Monday, 14 May 2012


I don't know what they're gonna discuss at the Asifa but I'm pretty sure it's not just porn that's worrying our Gedolim.

The internet is a hotbed of Kefira! Now obviously a good Ben Torah will stay away from pernicious blogs like Shilton HaSechel (with a name like that you gotta be careful!) but what about those little tidbits of information that hit you by surprise.

If you're anything like me you've probably gotten bored before and done some Wikipedia surfing. The truth is Wikipedia paves the path to Hell!

Let's say I decide to search "Torah" on Wikipedia. Boom! Right away I'm bombarded with Kefira:

"Most Modern biblical scholars believe that the written books were a product of the Babylonian exilic period (c.600 BCE) and that it was completed by the Persian period (c.400 BCE).

What if I search "Moses"

Same thing, kefira, kefira kefira! 

"The existence of Moses as well as the veracity of the Exodus story is disputed amongst archaeologists and Egyptologists, with experts in the field of biblical criticism citing logical inconsistencies, new archaeological evidence, historical evidence, and related origin myths in Canaanite culture."

Now you'll probably disregard these things if you have the proper training, but eventually they might just get to you. Compare this to the state of affairs BEFORE the internet. The only way I could find out about the Documentary Hypothesis or evolution or anything was if I went to a library and specifically looked it up. It was most rare to stumble upon these sorts of kefiradick ideas. 

The internet is very dangerous because it might just expose you to ideas and theories which contradict your current worldview! 


R.W. said...

Their problem is not so much the nudity as the naked truth.

zach said...

 It's pretty well-established by now that this all about control, and the porn-obsession is just offshoot of that.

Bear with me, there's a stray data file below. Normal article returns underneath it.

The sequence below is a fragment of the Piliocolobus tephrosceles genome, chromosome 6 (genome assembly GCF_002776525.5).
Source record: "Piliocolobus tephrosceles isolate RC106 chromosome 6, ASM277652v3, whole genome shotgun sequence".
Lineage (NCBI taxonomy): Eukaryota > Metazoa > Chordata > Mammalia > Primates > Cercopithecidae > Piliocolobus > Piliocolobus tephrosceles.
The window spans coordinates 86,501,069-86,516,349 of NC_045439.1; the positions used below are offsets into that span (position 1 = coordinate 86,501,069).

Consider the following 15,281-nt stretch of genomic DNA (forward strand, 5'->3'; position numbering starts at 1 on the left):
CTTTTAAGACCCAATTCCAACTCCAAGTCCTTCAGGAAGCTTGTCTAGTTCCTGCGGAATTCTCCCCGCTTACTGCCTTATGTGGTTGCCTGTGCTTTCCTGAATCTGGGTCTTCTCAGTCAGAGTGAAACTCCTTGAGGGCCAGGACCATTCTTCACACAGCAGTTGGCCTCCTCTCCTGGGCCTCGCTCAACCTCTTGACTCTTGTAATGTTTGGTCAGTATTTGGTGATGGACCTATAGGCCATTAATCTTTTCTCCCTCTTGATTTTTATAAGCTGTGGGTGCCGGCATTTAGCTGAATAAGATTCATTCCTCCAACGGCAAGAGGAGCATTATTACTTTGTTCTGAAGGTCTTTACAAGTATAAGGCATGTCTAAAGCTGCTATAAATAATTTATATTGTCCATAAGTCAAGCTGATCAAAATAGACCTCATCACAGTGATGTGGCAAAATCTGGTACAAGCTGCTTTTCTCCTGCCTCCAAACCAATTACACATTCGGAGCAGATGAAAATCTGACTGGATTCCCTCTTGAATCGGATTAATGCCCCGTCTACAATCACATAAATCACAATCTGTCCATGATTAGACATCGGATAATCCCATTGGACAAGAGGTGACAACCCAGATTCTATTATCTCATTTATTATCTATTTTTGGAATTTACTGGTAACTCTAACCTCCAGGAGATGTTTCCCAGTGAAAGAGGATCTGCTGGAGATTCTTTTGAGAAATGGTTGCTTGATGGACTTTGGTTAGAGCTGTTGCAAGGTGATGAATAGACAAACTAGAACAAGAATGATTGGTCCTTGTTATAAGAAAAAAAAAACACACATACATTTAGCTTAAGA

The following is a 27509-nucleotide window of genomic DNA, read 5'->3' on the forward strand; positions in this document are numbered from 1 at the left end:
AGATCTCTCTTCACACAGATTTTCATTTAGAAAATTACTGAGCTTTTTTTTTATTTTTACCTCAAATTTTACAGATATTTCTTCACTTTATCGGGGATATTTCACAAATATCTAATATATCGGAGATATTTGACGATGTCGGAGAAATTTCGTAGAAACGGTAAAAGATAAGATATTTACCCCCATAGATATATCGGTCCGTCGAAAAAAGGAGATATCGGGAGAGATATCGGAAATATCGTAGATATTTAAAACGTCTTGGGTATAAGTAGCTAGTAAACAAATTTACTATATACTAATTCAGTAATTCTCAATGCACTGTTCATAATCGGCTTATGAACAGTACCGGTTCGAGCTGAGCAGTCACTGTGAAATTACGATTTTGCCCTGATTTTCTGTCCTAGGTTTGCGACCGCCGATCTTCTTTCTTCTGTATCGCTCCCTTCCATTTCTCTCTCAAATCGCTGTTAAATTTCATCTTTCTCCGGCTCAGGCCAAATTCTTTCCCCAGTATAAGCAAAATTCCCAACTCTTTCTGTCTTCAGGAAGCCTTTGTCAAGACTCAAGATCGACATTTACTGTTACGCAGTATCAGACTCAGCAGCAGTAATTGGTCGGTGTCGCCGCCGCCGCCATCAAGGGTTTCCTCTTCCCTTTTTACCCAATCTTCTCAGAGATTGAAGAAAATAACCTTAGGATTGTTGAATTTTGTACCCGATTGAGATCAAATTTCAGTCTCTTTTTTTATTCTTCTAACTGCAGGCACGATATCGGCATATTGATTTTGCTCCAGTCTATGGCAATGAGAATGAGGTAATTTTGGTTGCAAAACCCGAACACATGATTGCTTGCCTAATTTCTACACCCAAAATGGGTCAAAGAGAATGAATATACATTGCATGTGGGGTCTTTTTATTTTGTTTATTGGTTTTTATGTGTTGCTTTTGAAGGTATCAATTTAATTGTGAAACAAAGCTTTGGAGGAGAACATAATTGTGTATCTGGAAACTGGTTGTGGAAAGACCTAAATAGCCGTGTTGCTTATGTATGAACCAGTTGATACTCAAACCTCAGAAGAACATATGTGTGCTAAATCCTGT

Chaynobody said...

Shilton - bingo! You're on the mark, as usual. I know for myself that I would never have questioned at all had it not been for the Internet and the ease of access to information it brings.
The only real fear any closed society has is the fear of information, and these people in their insular society are very fearful indeed of people gaining some real knowledge.

Jewish Philosopher said...

It's all about porn. The local public library has been full of atheism for decades. Who cared? Who read it? However the Internet has meant for the first time in history you can watch porn movies without anyone else seeing you purchase it. This is making an impact on society in general, not just Jews.

Jewish Philosopher said...

"The only real fear any closed society has is the fear of information, and these people in their insular society are very fearful indeed of people gaining some real knowledge."

That's probably the reason they won't allow me to join the Off The Derech Facebook group and why a lot of atheist blogs delete my posts. Fear.

I'm not a troll. My comments are perfectly rational, polite and relevent to the topic. It's fear which keeps me locked out.

ksil said...

sunlight is the best disinfectant

GarnelIronheart1 said...

The internet is merely a more convenient form of the library.
What is needed by users in both cases is a healthy dose of intellectual honest and skepticism.
So some scholars think Moshe Rabeinu, a"h, might not have existed?  Why believe them?
Some modern Biblical scholars don't believe in the antiquity of the Bible?  What makes them more authoritative than the ones that do?
Reminds me of something I heard an Israeli archeologist once say: if we find a pillar someone in the Iraqi desert that says "I King So'n'so fight and won a glorious battle on this site" we enter it into the history books and then try to find reasons why there's no trace of it later.  But when it comes to the Bible, well then we want King David's credit card receipts and some photo ID or we won't believe anything about what it says of him.
Why are you only skeptical of one side?

Shiltonhasechel said...

Ah yes, but what makes them less authoritative...? What if there's merit to both points of view? 

If there is indeed a debate, and not just one answer, then things are not as clear cut and faith is not as easy. I don't have to choose one side to be in doubt I just have to know that THERE IS a real scholarly debate. 

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